Investing in public-private network switching is a sound strategy for private network vendors like Betacom. Customers with mobile IoT assets are more likely to partner with a private network provider if they know their devices will not be limited to hyper-local coverage areas. Public carriers also benefit from these partnerships, as they can gain additional traffic from private wireless customers who otherwise do not depend on public bands.
It also is sensible that MVNOs would offer private-public switching services, given their primary offering. Virtual operators are accustomed to aggregating global carrier networks on a single SIM, and it would be a natural evolution for these organizations to develop SIM technology that supports a wide range of public networks and private networks.
Transatel, a Paris-based MVNO, offers a service called Private LTE/5G Networks Extension, a SIM-based solution that enables customers to connect to their private networks and Transatel’s public network. Founded in 2000, Transatel has curated a network featuring connectivity in over 200 countries. A multi-network SIM like the one from Transatel can provide private wireless customers coverage from many global public operators, rather than just one regional carrier like UScellular. MVNOs might have an implicit advantage in catering to highly mobile IoT applications that require customers to travel across vast, sometimes transnational distances while changing between private and public networks. A solution like Betacom's is likely sufficient if regional or national coverage is all that is required.
Determine the Private Wireless Application Best Suited for Your Business Model
ABI Research recommends that private network vendors and MVNOs continue to invest in SIM-based private-public roaming solutions. Though the target market for these SIMs may seem limited, demand for these solutions will only increase as private wireless networks become more popular. The need for these solutions will also increase as private network customers experience growth. As these enterprises scale, their campuses and locations will expand, and the need for a seamless inter-campus connectivity solution will become more integral to company operations. MVNOs and private network providers should market these SIMs as a solution that prepares customers for future growth, one that can support a customer’s increasing number of assets as they travel among and in and out of their expanding locations.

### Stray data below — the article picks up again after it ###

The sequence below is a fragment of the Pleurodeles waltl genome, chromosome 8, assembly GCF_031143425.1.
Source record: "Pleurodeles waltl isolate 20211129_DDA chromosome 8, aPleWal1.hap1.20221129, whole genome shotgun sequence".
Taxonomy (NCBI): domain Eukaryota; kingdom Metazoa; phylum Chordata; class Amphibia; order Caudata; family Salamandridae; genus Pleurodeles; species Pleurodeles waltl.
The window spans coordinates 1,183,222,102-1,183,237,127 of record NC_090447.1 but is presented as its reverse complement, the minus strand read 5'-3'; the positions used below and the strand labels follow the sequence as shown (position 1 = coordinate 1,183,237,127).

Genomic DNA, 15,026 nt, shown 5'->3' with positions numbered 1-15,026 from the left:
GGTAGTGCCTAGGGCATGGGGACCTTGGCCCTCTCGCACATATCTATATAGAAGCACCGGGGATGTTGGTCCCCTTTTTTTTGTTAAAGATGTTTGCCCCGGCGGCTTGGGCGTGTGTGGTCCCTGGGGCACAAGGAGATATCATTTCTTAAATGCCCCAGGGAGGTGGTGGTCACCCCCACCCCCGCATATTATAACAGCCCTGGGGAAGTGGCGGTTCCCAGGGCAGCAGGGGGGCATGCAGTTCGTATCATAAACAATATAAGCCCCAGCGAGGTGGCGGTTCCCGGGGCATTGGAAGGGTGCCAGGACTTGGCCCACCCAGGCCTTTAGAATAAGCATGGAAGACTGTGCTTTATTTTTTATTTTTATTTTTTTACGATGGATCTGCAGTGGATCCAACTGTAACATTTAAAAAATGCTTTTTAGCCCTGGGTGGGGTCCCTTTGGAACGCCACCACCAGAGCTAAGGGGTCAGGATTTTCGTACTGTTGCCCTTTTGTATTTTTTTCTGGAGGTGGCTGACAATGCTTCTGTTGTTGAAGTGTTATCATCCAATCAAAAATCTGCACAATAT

ABI Research also suggests that both MVNOs and private network providers determine which type of private wireless customers are best suited to their business model. MVNOs should seek out highly mobile IoT applications that can make the best use of their global, aggregated networks. Private wireless providers like Betacom should decide what type of coverage they want to offer—whether they would like to provide private-public connectivity to devices moving around campuses, a single country, or globally. This will determine what carrier networks (or MVNOs) they should partner with in the future.
Finally, network providers should be clear if their private-public SIMs are supported by their existing SIM management platforms. For example, MVNO SIMs that navigate only public operator profiles are typically accompanied by a SIM and connectivity management platform through which customers can track SIMs and manage SIM lifecycles. SIMs that can roam from public to private networks should have similar support so customers can oversee a SIM’s private or public status from a single source. When BICS, a Belgium-based MVNO, and Microsoft announced their public-private roaming solution in the spring of 2023, the solution was offered alongside a SIM and connectivity management platform. Network operators that offer private-public SIMs should specify how customers can manage these SIMs and should strive to incorporate these offerings into their wider SIM management platforms so customers can view all their SIM solutions in a single view.